New Orleans Rescue Work Turns to City at Large
DEBBIE ELLIOTT, host:
We return now to our coverage of the aftermath of Hurricane Katrina. The rescue effort in New Orleans is shifting today. Teams are fanning out to flooded neighborhoods to search for survivors and recover the dead. We're joined now by NPR's John Ydstie in Baton Rouge.
JOHN YDSTIE reporting:
ELLIOTT: So how is the pace of relief and rescue going today?
YDSTIE: Well, the mass evacuation is largely over. The Superdome is empty, the convention center's empty. Occasionally, people show up there and they get on buses and leave. But that's largely over. There are a few people left at the airport, and they're trying to move those people out. But largely, things are shifting to sort of door to door, trying to get people out of their homes. And conditions are actually stable enough in the city now and there are enough Guardsmen in the area so that National Guard is moving manpower out into the outer parishes, which haven't been searched yet, to try to help with search and rescue there.
ELLIOTT: Homeland Security Secretary Michael Chertoff is saying now that everyone must leave New Orleans because of the health dangers there. Does that mean that the city is going to be completely empty?
YDSTIE: Well, there's a good deal of disagreement among local officials about that. I was talking to William Jefferson, the Democrat who represents New Orleans, and he said people who are safe and dry should be allowed to stay. He said people need to stay to rebuild. You can't just turn the lights out in the city; that's no way to get the city rebuilt again. And Jefferson also told me that Mayor Ray Nagin had told him that in the next couple of days, there might actually be some water restored to some of the areas of New Orleans; not many, but enough to help people out. So there's a big disagreement it seems here between the federal and the local officials about whether or not the city ought to be emptied.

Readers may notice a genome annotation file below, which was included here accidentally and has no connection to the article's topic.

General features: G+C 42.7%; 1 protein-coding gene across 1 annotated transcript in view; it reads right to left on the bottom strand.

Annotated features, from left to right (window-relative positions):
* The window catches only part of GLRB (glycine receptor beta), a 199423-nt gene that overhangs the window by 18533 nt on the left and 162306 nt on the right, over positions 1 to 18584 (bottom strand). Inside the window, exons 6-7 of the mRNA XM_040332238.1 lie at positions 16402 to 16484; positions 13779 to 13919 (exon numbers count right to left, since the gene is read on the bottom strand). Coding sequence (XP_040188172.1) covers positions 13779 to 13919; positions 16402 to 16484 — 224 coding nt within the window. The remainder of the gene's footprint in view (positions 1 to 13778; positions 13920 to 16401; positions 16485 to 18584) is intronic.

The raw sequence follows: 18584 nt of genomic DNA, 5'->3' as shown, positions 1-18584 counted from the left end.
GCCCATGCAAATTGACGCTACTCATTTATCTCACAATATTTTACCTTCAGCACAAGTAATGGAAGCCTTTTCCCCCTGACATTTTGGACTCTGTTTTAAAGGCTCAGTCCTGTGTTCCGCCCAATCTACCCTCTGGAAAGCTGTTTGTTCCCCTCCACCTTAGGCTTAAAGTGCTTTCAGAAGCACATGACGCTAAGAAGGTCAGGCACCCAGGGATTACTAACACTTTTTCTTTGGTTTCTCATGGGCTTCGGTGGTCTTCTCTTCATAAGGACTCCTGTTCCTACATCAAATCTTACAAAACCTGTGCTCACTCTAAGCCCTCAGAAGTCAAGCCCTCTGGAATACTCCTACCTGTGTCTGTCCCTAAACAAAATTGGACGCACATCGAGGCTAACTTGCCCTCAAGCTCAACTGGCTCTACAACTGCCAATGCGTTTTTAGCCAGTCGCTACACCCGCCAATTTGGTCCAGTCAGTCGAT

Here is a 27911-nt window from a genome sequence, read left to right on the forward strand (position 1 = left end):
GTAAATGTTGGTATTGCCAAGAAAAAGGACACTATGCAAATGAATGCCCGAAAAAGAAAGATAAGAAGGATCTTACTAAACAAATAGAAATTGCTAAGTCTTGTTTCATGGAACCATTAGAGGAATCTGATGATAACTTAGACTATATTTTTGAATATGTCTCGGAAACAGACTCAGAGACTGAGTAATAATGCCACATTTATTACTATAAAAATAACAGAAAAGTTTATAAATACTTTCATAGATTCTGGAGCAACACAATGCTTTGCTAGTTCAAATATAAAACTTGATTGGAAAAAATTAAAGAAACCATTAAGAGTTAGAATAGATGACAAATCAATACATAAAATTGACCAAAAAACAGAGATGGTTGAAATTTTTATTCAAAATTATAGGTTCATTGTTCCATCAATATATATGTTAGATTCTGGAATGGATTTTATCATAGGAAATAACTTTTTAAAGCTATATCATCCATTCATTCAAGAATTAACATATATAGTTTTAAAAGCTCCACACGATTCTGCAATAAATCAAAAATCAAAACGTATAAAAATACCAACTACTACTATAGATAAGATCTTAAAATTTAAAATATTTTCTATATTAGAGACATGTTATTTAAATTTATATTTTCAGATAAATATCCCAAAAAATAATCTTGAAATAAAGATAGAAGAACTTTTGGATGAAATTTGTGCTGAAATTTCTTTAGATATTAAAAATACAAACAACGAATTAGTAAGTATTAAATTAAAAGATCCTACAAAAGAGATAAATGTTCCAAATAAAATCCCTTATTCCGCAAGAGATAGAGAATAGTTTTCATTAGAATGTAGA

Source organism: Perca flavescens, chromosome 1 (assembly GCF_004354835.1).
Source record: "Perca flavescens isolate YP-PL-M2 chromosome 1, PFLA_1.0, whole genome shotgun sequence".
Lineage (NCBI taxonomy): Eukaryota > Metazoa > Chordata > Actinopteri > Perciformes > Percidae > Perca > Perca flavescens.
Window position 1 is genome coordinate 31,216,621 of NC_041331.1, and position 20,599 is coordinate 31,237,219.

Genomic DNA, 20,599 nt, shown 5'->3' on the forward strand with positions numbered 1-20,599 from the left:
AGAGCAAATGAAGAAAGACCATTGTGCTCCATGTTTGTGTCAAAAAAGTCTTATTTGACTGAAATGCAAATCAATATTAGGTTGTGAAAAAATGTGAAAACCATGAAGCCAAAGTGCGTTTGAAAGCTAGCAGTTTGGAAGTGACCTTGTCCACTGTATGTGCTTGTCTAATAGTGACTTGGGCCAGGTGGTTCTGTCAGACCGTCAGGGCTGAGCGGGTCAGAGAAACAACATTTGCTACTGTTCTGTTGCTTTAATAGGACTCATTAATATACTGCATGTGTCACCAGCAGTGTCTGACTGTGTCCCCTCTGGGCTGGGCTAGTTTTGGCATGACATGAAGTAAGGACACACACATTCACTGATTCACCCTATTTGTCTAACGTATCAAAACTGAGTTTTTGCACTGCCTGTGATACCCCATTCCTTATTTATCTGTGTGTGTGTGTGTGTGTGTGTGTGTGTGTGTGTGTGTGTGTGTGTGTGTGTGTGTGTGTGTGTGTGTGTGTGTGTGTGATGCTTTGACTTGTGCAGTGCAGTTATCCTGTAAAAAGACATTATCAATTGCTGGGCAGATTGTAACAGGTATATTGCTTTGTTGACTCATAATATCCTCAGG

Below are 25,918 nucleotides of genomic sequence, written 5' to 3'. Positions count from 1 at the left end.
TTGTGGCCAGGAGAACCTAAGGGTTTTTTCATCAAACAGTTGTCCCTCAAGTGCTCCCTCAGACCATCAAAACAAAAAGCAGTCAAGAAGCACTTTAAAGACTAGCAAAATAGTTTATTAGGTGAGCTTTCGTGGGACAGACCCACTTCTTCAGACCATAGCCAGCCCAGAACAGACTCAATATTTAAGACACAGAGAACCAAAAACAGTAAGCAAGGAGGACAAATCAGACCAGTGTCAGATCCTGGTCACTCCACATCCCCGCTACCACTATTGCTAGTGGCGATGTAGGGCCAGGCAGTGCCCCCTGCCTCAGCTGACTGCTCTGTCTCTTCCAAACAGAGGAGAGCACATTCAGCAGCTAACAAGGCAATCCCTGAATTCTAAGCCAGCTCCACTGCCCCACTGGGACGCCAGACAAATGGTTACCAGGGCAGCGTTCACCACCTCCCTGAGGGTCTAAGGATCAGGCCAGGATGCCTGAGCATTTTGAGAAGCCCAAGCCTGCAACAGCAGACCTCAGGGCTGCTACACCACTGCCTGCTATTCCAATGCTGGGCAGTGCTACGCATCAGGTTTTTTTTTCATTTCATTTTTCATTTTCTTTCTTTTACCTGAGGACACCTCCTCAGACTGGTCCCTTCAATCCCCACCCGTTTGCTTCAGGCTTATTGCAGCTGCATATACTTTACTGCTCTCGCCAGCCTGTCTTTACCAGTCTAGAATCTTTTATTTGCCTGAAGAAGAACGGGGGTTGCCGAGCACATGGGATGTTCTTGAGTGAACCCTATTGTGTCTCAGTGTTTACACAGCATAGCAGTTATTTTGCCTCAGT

ELLIOTT: Given that you're not getting the same message, is it any clearer today who's the one who is in charge? Who gets to make these decisions?
YDSTIE: Well, there's still an issue here. Secretary Chertoff said this morning in New Orleans that the federal government is in control. Secretary Rumsfeld--who is traveling here, as well--had a joint press conference with Secretary Chertoff; he said DHS was in control. But we were briefed by a National Guard general here who said that he was reporting to the governors and the governors were in charge.
It is complicated and there is coordination. Certainly, the military is coordinated. The active military is coordinating with the Guard very well. But it is a very complicated situation, and I think there's a lot of people doing things kind of independently just trying to get things done.
ELLIOTT: NPR's John Ydstie, reporting from Baton Rouge. Thanks, John.
YDSTIE: You're welcome, Debbie.
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